SPSS software was used for data analysis. Data were analyzed by one way ANOVA and Tukey as post-hoc test. Significance level (P <0.05) is considered. Data are presented as mean [+ or -] standard error in the results section.

Results:

Our data were shown that acute exposure to ethanol in embryonic stages significantly (P<0.05) decrease plasma concentration of homocysteine in newborn hatching chick; but chronic exposure to ethanol in embryonic stages did not significant effect on plasma concentration of homocysteine in newborn hatching chick (figure 1).

Discussion:

In the present study, exposure to acute ethanol in embryonic stages caused a significant decreases plasma concentration of homocysteine in new hatchingchick. Ayaori et al reported that After 4 weeks of alcohol withdrawal in healthy men, the levels of serum homocysteine did not change [1]. Stickel et al studies indicate that chronic alcohol consumption produces hyperhomocysteinemia in rat by a mechanism that is related to interference with one-carbon metabolism [15].

Walcher et al reported that ethanol-induced increased endogenous homocysteine levels in developing chick brain [17]. Van der Gaag et al have proved that serum homocysteine increases after moderate consumption of red wine and spirits [16]. Barak et al have shown that chronicethanol consumption increases homocysteine accumulation inhepatocytes by impairing in methionine synthetize activity[13]. On the base of some studies, homocysteine has antioxidant role that is resulting from its thiolgroupe [13,14].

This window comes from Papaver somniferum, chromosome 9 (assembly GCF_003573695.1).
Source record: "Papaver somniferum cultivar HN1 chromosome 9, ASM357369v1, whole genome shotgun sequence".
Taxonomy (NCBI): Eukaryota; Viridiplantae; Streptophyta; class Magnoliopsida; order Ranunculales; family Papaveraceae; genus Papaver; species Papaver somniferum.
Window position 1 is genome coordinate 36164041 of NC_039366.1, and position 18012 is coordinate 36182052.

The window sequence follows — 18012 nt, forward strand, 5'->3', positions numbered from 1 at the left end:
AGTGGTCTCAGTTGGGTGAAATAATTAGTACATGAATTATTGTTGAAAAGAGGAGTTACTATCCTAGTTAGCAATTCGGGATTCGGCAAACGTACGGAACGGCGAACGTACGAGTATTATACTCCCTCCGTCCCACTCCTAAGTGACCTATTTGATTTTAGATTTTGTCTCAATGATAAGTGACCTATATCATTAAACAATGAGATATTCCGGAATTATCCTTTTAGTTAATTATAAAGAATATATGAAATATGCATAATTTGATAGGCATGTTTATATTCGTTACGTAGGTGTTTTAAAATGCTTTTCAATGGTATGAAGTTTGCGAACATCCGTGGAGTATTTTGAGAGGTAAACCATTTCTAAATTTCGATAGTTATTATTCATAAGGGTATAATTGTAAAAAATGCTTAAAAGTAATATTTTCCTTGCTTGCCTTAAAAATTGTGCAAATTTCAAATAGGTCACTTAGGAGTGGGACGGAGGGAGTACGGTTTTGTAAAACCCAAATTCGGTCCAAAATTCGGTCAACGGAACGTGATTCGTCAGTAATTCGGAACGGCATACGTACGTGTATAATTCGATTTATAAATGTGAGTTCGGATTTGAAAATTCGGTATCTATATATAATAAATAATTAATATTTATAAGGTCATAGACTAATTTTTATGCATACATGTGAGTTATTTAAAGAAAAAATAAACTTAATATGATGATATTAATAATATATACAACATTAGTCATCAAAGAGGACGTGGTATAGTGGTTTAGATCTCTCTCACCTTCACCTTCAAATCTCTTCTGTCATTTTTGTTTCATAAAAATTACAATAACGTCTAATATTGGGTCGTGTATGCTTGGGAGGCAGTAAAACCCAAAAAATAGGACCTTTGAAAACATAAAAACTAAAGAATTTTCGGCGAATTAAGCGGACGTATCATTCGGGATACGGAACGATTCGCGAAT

[FIGURE 1 OMITTED]

ARTICLE INFO

Article history:

Received 1 April 1014

Received in revised form 13 May 1014

Accepted 18 June 1014

Available online 13 July 1014

REFERENCES

[1] Ayaori, M., T. Hisada, H. Yoshida, H. Shige, T. Ito, K. Nakajima, K. Higashi, A. Yonemura, T. Ishikawa, F. Ohsuzu, K. Saionji, S. Tamai and H. Nakamura, 2000. Effect of alcohol intake on the levels of plasma homocysteine in healthy males. J. Nutr. Sci. Vitaminol. (Tokyo), 46: 171-174.

[2] Baneijee, R.V. and R.G. Matthews, 1990. Cobalamin-dependent methionine synthase. FASEB J., 4: 14501459.

[3] Barak, A.J., H.C. Beckenbauer, K.K. Kharbanda and D.J. Tuma, 2001. Chronic ethanol consumption increases homocysteine accumulation in hepatocytes. Alcohol., 25: 77-81.

[4] Bleich, S., K. Spilker, C. Kurth, D. Degner, M. Quintela-Schneider, K. Javaheripour, E. Ruther, J. Kornhuber and J. Wiltfang, 2000. Oxidative stress and an altered methionine metabolism in alcoholism. Neurosci Lett., 293: 171-174.

[5] Hague, W.M., 2003. Homocysteine and pregnancy. Best PractRes Clin Obstet Gynaecol., 17: 459-469.

[6] Halsted, C.H., J.A. Villanueva, A.M. Devlin, O. Niemela, S. Parkkila, T.A. Garrow, L.M. Wallock, M.K. Shigenaga, S. Melnyk and S.J. James, 2002. Folate deficiency disturbs hepatic methionine metabolism and promotes liver injury in the ethanol-fed micropig. Proc. Natl. Acad. Sci. USA, 99: 10072-10077.

[7] Hathcock, J.N. and M.L. Scott, 1966. Alterations of methionine to cysteine conversion rates and nutritional muscular dystrophy in chicks. Proc. Soc. Exp. Biol. Med., 121: 908-910.

[8] Hultberg, B., M. Berglund, A. Andersson and A. Frank, 1993. Elevated plasma homocysteine in alcoholics. Alcohol. Clin. Exp. Res., 17: 687-689.